Sunday, 26 April 2015

History repeating itself

On Thursday the boy passed his motorcycle CBT (compulsory basic training) - a very long day but it did mean that for once he was applying himself to something other than the Playstation controller. His determination to get mobile as soon as possible with the minimum of fuss, coupled with an enthusiasm for bikes that far outweighs his indifference to cars, has made it a logical decision for him to have a motorcycle even if both the wife and I have strong reservations about it due mainly to the injuries I sustained 18 months ago.
Yesterday saw me taking him to look at some bikes at a dealer in Chatteris, with the result that his new bike arrives this coming week, leaving the wife and I to sit biting our nails to the quick whenever he goes out, worrying that he might not come back.

Thinking about it, back when I was 19 it was my own parents that probably sat there fretting, and if I'm honest it was probably with good reason. I passed my bike test about a year after my car test, and the first thing I did was to take a short holiday with a mate involving a couple of days in Blackpool before trickling across to Llandudno via Liverpool, and back across the midlands with a stop in Coventry before heading home. Five days of glorious freedom with my accomplice riding his Yamaha RD350 and me riding a borrowed and somewhat modified BMW R100 with straight-through exhausts. This bugger was so loud that even when he was riding ahead of me on the M1 at a steady 80mph (errm... make that 70mph, officer), he could hear when I opened the throttle, and the noise it made when we rode through the Birkenhead tunnel was absolutely glorious.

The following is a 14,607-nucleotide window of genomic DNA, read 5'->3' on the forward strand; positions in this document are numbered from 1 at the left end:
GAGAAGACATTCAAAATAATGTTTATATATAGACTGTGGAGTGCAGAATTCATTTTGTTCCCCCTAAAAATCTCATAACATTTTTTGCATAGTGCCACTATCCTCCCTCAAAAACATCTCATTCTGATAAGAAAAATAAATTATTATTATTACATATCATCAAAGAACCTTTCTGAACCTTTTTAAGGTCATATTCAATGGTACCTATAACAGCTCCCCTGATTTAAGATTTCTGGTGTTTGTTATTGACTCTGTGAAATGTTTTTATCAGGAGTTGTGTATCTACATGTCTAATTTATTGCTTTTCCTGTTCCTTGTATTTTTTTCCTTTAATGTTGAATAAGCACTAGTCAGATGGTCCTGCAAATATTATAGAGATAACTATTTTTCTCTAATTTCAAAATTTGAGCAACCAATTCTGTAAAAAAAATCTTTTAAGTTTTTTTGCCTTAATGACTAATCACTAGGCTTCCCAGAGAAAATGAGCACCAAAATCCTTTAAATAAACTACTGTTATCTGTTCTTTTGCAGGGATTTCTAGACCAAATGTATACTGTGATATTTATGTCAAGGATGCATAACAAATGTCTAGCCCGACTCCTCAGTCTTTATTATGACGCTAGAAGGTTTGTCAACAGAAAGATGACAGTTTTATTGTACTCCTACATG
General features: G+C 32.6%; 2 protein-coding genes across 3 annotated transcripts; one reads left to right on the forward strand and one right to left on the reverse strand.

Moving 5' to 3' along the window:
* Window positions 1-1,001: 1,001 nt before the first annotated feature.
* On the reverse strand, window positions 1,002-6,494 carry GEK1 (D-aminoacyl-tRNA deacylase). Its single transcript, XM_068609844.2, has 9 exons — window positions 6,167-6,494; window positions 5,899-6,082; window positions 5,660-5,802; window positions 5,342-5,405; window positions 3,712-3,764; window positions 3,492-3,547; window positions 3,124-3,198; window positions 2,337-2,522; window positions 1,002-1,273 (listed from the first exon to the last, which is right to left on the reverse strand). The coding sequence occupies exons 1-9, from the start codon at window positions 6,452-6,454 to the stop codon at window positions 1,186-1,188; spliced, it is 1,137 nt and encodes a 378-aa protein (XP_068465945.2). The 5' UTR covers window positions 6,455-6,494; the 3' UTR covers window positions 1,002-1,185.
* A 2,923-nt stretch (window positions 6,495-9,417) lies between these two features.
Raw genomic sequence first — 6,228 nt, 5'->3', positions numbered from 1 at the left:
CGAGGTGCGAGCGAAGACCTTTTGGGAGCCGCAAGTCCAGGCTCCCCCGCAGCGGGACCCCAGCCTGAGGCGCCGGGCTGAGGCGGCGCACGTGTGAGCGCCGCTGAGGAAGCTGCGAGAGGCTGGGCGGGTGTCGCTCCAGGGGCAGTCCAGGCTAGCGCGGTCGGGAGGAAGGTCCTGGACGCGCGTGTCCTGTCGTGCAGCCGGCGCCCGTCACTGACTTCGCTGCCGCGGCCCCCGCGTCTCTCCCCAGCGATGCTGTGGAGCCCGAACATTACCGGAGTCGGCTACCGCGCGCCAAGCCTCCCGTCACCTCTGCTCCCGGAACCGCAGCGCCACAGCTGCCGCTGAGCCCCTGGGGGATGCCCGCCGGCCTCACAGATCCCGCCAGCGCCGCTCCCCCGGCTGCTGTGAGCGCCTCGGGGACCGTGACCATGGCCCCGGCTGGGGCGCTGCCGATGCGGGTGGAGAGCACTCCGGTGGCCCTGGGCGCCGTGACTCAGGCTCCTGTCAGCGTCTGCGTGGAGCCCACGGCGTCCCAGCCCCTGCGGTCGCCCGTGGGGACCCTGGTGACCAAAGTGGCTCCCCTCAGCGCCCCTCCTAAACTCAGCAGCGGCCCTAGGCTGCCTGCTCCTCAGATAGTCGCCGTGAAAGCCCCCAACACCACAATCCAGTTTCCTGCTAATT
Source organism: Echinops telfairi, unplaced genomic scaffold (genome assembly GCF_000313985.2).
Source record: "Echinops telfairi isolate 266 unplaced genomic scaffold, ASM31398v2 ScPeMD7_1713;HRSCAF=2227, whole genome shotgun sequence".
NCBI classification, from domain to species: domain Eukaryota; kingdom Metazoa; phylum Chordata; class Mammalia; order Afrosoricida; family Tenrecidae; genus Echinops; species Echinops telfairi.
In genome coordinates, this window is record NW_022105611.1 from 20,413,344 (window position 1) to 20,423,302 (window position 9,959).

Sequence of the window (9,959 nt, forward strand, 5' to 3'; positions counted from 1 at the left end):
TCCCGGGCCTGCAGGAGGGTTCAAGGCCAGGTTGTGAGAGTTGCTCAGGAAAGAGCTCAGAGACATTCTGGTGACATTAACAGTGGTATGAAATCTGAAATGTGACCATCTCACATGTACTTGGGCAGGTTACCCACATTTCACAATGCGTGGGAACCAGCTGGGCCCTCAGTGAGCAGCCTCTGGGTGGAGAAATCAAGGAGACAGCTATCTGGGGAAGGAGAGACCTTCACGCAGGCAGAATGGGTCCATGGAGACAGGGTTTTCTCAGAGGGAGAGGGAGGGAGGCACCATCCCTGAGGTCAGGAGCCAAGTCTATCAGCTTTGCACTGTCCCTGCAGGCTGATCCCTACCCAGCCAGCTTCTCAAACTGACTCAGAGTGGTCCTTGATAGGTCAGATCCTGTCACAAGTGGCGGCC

After that little jaunt, my life was one of incessant hooliganism on a continuous stream of assorted motorcycles from piddly little fart-sticks to musclebound horizon-seeking missiles. There was the odd close shave, and I did temper my enthusiasm for pushing the limits when I became a father, but until 18 months ago I never had an injury, and when I did get taken out (when a bloke pulled out in front of me) it was as if the motorcycle gene was immediately switched off and I never wanted to even look at another bike.
Yesterday however, I did sit on the machine that the boy was interested in and somehow things started to stir. Sure this was just a wee 125, but it's kinda cool and looks a bit like an old Triumph Bonneville, and it crossed my mind that it would feel quite special to be able to ride with my son.

He's been riding pillion with me since he was was six years old and always loved it, so I suppose him wanting to ride bikes himself was pretty much inevitable.
My only hope is that he hasn't inherited my taste for lunacy and will at least be sensible enough to know that there's a time and a place for the sort of riding that tends to induce a big silly grin.
There's a whole lot more traffic on the overcrowded roads than when I was his age. At that time I'd go out for a ride just for the sheer hell of it; to explore both the roads and the limits of the bike and my own bravery, not caring about the cost because petrol was so cheap.
These days it's harder to find somewhere to really have fun on a bike which is why early Sunday morning rides are so popular - getting your riding fix before all the numpties start blocking up the roads with their tedious wheeled metal boxes.

Hardly seems five minutes since I was saying "You've got a lot of growing to do before you can ride one yourself".